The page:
I’m Ready for My Close-Up

The first time I spoke in public on a Quaker-related topic was when I participated in the 2015 Quaker Genealogy & History Conference, “Working for Freedom: The Life of Levi Coffin.”

What goes around, comes around, it seems.

Recently I was approached by a small film production company, Elwin Studios, about appearing in their documentary Agents of the Underground Railroad. And once again, I’ll be talking about Levi (and Quakerism in general).

Other people who will be appearing in the documentary (including Quaker historians Tom Hamm and Max Carter) will bring much more to the table than I can on the subject. However, as a result of my research on Quakers in Cincinnati, I do have a few insights to share, such as the wariness that some Cincinnati Friends felt about Levi.

By the nineteenth century, Indiana Yearly Meeting (which in 1821 also encompassed Cincinnati Monthly Meeting) had a testimony against slavery. But being anti-slavery and being an abolitionist were not the same thing. Some Friends favored the idea of persuading slave holders to gradually manumit their slaves when they were able to do so. Some believed in colonization: since slaves in North America were originally taken from Africa, they ought to be sent to Liberia as a condition of their freedom. (The land for that republic was purchased by the American Colonization Society specifically for that purpose.)

For Levi, slavery was a moral abomination, and the only acceptable response was the immediate and total abolition of the practice, giving all slaves their freedom and the opportunity to live out their lives here in North America. Levi was also willing to work with any other religious or political group that shared his convictions. This made even some Quakers who supported abolition a little uneasy because some of those groups were willing to go to war over the issue–a position that many Friends were unable to take. Opposed as they were to slavery, they were equally opposed to war.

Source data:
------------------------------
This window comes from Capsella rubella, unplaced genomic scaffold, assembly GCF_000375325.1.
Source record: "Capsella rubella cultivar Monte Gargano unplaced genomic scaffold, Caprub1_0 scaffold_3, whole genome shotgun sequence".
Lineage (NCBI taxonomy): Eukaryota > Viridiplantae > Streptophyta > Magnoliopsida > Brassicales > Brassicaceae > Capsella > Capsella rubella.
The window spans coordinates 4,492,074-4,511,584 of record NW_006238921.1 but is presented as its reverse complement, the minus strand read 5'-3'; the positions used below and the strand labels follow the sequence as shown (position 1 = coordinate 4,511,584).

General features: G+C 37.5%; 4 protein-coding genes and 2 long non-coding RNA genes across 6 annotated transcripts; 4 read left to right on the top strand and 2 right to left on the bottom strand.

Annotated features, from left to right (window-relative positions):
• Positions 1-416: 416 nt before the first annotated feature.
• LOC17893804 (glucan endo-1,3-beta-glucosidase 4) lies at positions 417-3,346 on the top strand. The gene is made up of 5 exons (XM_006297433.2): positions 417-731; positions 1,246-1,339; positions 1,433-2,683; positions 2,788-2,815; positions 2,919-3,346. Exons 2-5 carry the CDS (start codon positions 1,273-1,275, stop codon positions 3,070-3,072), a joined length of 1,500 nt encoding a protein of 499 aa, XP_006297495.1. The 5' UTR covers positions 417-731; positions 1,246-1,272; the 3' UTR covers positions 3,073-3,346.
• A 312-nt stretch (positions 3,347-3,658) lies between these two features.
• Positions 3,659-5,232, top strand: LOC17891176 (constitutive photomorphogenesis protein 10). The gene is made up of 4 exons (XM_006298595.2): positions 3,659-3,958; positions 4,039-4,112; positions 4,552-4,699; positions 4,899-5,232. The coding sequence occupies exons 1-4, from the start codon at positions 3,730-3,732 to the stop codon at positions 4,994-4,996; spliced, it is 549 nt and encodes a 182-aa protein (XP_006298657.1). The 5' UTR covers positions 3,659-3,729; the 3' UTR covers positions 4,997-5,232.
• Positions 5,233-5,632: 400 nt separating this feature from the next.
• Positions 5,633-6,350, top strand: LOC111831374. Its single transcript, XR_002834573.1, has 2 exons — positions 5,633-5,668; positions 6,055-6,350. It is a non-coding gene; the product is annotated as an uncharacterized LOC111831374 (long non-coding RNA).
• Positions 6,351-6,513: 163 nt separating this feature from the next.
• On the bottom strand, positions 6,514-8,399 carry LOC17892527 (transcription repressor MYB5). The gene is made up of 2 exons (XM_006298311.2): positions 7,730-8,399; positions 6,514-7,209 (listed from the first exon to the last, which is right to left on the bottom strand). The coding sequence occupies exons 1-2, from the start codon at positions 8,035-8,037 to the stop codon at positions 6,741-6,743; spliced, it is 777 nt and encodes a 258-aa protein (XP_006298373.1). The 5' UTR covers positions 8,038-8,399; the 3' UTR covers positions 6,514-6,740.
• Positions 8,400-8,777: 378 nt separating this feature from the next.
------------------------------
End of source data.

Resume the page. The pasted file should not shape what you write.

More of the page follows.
As a result of all this, Levi was a controversial figure here in Cincinnati. When he applied for membership in Cincinnati Monthly Meeting in 1858–more than ten years after his arrival in town–the committee appointed to visit with him was “united in judgment that the present is not a proper time to accede to his request.”

In 1862, when the Cincinnati chapter of the Contraband Relief Agency was formed, Levi was eager to help in their work of providing aid to the thousands of fugitive slaves who were flocking toward the advancing Union lines in the Mississippi River valley. However, the idea of accepting him into that organization provoked controversy among its members. Given Levi’s confrontational attitudes, the members of the chapter were concerned that embracing him might actually make the public less likely to support their cause. And although they did ultimately allow him to join their group, a disagreement about the education of the former slaves prompted Levi to instead become part of the Freedmen’s Aid Society.

One Friend writing from Spiceland, Indiana expressed consternation that Levi appeared to be actively working against the Contraband Relief Agency:

To one of our committee [Levi Coffin] said [the Contraband Relief Agency] was made up of Hicksites and Infidels. Now seriously, is it right that Friends of your Monthly Meeting should allow one of its members to charge under any circumstances A. M. Taylor, James Taylor, Murray Shipley, and others (for he knows you are not Hicksites) with being Infidels? More especially, should he be allowed to do so while travelling under pay as the agent of an association engaged in the same work you are?

I am truly sorry he acts as he does, and fear it will have a bad effect for the cause of the sufferers. Already I hear of those who are unwilling to contribute . . . and I am sure I don’t want to pay anything to hire Levi Coffin to denounce your Commission . . . still less to call my fellow Christian professors Infidels.

George Evans to A. M. Taylor, letter, March 26, 1863, Taylor Family Papers, Quaker and Special Collections, Haverford College.

Clearly, Levi was a complex figure: revered for his work in aiding more than 3,000 slaves escape to freedom via the Underground Railroad, yet a difficult personality among his fellow Quakers.

I look forward to being part of this documentary and contributing to a fuller understanding of Quaker perspectives on slavery and on Levi Coffin in particular.

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